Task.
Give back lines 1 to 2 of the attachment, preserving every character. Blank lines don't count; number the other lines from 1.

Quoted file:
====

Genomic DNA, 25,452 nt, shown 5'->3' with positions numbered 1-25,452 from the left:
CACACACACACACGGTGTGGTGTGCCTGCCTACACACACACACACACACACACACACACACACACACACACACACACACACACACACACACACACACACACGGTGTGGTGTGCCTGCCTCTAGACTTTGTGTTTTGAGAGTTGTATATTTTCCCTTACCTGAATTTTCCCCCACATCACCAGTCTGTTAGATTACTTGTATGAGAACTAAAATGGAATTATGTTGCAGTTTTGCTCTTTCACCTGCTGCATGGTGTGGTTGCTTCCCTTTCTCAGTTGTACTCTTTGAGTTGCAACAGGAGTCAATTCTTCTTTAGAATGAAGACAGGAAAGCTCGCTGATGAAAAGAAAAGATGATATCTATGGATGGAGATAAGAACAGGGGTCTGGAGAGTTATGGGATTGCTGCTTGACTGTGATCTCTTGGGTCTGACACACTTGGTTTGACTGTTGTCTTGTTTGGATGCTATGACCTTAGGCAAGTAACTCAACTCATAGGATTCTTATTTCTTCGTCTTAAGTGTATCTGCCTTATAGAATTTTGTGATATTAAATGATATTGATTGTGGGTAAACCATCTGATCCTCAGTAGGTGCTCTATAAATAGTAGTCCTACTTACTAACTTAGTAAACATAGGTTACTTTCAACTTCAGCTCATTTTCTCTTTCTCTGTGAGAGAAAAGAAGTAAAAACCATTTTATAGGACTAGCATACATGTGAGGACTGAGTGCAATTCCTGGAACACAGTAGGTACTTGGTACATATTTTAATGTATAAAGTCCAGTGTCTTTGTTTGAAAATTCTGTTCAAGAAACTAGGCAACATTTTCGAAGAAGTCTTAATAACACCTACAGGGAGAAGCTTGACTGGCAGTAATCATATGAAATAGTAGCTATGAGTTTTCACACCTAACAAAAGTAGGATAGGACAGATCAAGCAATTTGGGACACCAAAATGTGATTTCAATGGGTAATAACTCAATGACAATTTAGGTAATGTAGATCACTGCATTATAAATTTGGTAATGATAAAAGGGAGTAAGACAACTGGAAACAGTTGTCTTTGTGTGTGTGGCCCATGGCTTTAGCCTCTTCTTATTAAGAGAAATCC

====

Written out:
Genomic DNA, 25,452 nt, shown 5'->3' with positions numbered 1-25,452 from the left:
CACACACACACACGGTGTGGTGTGCCTGCCTACACACACACACACACACACACACACACACACACACACACACACACACACACACACACACACACACACACGGTGTGGTGTGCCTGCCTCTAGACTTTGTGTTTTGAGAGTTGTATATTTTCCCTTACCTGAATTTTCCCCCACATCACCAGTCTGTTAGATTACTTGTATGAGAACTAAAATGGAATTATGTTGCAGTTTTGCTCTTTCACCTGCTGCATGGTGTGGTTGCTTCCCTTTCTCAGTTGTACTCTTTGAGTTGCAACAGGAGTCAATTCTTCTTTAGAATGAAGACAGGAAAGCTCGCTGATGAAAAGAAAAGATGATATCTATGGATGGAGATAAGAACAGGGGTCTGGAGAGTTATGGGATTGCTGCTTGACTGTGATCTCTTGGGTCTGACACACTTGGTTTGACTGTTGTCTTGTTTGGATGCTATGACCTTAGGCAAGTAACTCAACTCATAGGATTCTTATTTCTTCGTCTTAAGTGTATCTGCCTTATAGAATTTTGTGATATTAAATGATATTGATTGTGGGTAAACCATCTGATCCTCAGTAGGTGCTCTATAAATAGTAGTCCTACTTACTAACTTAGTAAACATAGGTTACTTTCAACTTCAGCTCATTTTCTCTTTCTCTGTGAGAGAAAAGAAGTAAAAACCATTTTATAGGACTAGCATACATGTGAGGACTGAGTGCAATTCCTGGAACACAGTAGGTACTTGGTACATATTTTAATGTATAAAGTCCAGTGTCTTTGTTTGAAAATTCTGTTCAAGAAACTAGGCAACATTTTCGAAGAAGTCTTAATAACACCTACAGGGAGAAGCTTGACTGGCAGTAATCATATGAAATAGTAGCTATGAGTTTTCACACCTAACAAAAGTAGGATAGGACAGATCAAGCAATTTGGGACACCAAAATGTGATTTCAATGGGTAATAACTCAATGACAATTTAGGTAATGTAGATCACTGCATTATAAATTTGGTAATGATAAAAGGGAGTAAGACAACTGGAAACAGTTGTCTTTGTGTGTGTGGCCCATGGCTTTAGCCTCTTCTTATTAAGAGAAATCC